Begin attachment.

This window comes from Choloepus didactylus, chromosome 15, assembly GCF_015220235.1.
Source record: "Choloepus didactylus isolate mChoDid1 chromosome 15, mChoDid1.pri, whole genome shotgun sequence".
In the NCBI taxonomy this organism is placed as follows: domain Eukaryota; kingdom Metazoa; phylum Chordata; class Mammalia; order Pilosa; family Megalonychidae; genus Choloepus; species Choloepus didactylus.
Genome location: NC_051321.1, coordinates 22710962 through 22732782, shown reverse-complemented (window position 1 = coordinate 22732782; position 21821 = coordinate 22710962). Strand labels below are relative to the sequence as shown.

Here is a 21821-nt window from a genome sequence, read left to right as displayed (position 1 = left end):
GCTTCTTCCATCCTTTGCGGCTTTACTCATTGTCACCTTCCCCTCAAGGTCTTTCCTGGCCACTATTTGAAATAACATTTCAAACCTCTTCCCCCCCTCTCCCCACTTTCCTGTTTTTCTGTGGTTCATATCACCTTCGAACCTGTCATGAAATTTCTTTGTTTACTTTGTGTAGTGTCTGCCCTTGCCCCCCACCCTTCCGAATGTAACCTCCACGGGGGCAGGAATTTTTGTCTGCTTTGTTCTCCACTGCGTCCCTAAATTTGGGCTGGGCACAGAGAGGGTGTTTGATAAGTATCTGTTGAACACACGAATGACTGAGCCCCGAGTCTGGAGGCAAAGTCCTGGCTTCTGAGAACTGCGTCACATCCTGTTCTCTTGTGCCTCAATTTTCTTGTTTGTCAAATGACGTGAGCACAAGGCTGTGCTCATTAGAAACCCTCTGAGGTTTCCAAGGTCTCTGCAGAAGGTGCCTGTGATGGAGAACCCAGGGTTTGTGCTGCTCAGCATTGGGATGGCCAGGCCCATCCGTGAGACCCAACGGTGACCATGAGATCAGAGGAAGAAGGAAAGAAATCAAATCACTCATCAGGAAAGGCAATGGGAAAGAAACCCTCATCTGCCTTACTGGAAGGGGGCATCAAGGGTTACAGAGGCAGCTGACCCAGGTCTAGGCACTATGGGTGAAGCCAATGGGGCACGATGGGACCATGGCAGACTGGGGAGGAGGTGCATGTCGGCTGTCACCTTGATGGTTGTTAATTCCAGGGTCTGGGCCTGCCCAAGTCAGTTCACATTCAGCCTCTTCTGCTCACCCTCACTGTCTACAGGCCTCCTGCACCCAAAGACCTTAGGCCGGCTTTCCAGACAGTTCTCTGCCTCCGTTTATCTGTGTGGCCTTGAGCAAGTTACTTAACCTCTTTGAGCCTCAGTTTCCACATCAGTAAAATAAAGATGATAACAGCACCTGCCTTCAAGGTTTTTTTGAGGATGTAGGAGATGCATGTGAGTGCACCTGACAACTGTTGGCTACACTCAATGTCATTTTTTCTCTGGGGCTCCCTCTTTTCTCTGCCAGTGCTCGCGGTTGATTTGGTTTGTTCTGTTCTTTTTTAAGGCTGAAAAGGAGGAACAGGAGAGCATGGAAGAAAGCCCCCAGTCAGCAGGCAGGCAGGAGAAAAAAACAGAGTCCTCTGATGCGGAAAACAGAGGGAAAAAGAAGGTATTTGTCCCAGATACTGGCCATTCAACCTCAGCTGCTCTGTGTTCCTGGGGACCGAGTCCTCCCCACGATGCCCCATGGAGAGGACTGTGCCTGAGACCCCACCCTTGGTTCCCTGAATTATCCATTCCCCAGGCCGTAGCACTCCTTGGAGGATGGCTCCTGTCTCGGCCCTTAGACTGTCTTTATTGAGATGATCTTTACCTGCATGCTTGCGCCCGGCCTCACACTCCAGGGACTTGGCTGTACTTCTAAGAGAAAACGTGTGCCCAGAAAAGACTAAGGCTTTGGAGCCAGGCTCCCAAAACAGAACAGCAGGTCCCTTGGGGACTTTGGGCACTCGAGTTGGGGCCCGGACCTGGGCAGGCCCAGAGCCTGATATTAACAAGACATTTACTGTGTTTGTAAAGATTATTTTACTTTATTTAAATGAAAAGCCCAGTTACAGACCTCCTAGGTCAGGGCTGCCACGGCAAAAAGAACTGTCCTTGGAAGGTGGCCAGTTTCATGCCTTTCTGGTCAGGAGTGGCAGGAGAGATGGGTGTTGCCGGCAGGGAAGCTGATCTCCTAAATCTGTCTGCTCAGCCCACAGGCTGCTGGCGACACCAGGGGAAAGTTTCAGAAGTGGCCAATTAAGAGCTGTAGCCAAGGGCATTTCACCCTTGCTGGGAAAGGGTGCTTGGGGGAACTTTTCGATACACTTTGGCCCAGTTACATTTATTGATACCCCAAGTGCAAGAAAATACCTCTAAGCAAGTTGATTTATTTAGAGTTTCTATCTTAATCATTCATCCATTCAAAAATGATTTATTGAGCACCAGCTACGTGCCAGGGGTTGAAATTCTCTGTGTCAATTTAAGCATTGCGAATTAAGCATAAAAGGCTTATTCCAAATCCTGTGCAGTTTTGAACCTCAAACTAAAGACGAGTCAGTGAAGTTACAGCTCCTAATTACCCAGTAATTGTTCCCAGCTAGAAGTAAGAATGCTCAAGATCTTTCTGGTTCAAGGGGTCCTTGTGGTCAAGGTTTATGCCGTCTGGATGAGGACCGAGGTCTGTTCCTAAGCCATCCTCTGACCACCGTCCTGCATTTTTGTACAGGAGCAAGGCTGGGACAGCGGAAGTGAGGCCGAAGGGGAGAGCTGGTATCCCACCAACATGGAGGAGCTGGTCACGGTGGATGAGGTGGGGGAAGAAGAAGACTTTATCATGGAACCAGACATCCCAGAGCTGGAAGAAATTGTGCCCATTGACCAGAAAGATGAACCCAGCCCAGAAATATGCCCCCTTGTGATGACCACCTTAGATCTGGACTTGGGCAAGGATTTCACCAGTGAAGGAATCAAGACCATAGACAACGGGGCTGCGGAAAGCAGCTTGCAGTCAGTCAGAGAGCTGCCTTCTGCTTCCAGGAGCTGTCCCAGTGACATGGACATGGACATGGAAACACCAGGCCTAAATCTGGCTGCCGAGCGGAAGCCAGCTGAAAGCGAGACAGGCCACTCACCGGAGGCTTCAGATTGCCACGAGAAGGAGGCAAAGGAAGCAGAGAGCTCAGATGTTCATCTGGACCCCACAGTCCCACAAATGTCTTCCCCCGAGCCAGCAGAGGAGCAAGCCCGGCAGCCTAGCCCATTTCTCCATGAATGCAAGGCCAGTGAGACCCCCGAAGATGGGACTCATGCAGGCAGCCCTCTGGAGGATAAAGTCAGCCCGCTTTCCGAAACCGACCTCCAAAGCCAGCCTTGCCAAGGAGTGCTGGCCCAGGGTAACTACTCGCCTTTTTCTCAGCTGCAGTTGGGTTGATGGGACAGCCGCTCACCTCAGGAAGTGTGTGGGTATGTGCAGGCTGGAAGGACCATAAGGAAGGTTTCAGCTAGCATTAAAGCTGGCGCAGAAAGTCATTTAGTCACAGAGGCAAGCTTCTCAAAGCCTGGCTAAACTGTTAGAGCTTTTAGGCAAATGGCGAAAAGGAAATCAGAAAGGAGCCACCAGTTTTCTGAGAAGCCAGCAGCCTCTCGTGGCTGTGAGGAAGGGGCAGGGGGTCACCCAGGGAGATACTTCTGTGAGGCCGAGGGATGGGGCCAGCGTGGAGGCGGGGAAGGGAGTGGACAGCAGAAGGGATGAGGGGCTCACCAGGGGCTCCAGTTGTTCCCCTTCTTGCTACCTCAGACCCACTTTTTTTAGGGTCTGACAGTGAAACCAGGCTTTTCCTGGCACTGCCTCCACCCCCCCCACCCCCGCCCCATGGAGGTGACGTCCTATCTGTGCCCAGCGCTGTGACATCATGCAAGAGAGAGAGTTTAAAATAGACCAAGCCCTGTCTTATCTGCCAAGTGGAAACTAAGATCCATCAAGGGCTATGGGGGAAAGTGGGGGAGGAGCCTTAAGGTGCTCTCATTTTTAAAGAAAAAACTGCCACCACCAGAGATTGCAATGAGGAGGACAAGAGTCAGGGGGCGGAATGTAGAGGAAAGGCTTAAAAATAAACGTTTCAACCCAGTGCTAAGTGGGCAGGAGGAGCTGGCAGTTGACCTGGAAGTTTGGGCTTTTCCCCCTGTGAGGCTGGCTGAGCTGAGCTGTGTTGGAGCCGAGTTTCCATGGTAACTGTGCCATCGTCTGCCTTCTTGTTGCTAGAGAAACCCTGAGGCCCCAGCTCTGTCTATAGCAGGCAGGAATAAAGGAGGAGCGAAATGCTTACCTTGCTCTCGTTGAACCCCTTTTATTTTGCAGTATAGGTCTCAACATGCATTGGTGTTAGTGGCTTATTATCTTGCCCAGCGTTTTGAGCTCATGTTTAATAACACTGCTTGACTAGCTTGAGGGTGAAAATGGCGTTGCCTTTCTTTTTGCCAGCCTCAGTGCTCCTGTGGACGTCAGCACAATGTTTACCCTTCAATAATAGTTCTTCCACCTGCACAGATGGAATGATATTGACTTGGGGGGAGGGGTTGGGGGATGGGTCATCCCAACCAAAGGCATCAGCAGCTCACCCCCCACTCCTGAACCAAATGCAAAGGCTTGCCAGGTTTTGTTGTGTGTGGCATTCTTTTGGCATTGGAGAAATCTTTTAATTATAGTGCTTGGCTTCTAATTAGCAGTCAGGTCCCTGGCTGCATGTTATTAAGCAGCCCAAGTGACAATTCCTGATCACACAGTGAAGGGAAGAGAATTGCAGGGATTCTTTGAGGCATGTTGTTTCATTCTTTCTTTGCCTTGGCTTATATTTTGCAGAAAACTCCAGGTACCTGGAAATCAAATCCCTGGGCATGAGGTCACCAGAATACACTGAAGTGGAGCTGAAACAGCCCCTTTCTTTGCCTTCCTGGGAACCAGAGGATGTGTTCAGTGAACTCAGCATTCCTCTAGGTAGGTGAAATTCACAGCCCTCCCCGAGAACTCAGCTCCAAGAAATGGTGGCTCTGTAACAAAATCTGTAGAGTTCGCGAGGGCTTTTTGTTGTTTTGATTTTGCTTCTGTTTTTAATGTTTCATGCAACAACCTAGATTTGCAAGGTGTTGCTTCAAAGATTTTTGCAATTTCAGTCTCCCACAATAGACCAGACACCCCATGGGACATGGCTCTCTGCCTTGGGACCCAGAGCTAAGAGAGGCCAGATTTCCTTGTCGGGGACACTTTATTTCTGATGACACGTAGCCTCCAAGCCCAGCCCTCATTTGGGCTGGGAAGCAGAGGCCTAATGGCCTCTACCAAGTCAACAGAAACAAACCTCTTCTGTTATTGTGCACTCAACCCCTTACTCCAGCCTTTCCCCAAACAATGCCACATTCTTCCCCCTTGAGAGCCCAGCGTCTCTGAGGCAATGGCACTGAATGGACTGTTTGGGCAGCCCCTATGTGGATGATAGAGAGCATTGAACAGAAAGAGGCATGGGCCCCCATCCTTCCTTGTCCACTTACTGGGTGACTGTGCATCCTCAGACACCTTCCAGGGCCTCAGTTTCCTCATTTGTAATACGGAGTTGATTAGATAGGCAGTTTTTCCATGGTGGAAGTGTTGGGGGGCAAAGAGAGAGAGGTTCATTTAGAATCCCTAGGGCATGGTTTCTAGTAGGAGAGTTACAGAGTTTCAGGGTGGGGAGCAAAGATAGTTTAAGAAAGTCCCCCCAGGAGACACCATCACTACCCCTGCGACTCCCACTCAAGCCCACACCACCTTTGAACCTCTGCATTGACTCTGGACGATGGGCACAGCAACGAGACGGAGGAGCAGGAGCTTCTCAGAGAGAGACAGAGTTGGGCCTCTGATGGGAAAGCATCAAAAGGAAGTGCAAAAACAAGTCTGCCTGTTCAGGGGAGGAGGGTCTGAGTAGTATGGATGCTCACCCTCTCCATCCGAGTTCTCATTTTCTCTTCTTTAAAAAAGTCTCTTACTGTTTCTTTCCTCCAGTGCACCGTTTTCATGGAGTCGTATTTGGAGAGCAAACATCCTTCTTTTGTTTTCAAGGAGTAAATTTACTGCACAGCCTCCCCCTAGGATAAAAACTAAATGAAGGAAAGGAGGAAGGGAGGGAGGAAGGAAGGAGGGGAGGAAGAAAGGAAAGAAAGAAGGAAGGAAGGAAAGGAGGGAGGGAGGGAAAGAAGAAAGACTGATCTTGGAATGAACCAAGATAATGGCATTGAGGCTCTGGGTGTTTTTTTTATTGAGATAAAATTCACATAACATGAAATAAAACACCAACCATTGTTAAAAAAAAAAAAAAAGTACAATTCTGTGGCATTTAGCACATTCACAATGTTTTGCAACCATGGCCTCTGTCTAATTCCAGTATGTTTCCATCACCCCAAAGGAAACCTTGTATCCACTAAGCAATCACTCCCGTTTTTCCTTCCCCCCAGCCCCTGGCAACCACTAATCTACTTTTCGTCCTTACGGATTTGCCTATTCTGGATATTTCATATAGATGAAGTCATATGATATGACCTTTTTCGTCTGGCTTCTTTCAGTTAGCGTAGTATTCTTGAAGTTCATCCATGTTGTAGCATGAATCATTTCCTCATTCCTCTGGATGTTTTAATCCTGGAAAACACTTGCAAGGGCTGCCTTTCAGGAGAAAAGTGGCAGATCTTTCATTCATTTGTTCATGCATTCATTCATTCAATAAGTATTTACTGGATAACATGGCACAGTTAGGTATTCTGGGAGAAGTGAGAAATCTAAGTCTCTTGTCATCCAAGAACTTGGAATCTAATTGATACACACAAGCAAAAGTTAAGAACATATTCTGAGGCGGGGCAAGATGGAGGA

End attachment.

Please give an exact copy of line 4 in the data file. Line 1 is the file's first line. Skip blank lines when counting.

Genome location: NC_051321.1, coordinates 22710962 through 22732782, shown reverse-complemented (window position 1 = coordinate 22732782; position 21821 = coordinate 22710962). Strand labels below are relative to the sequence as shown.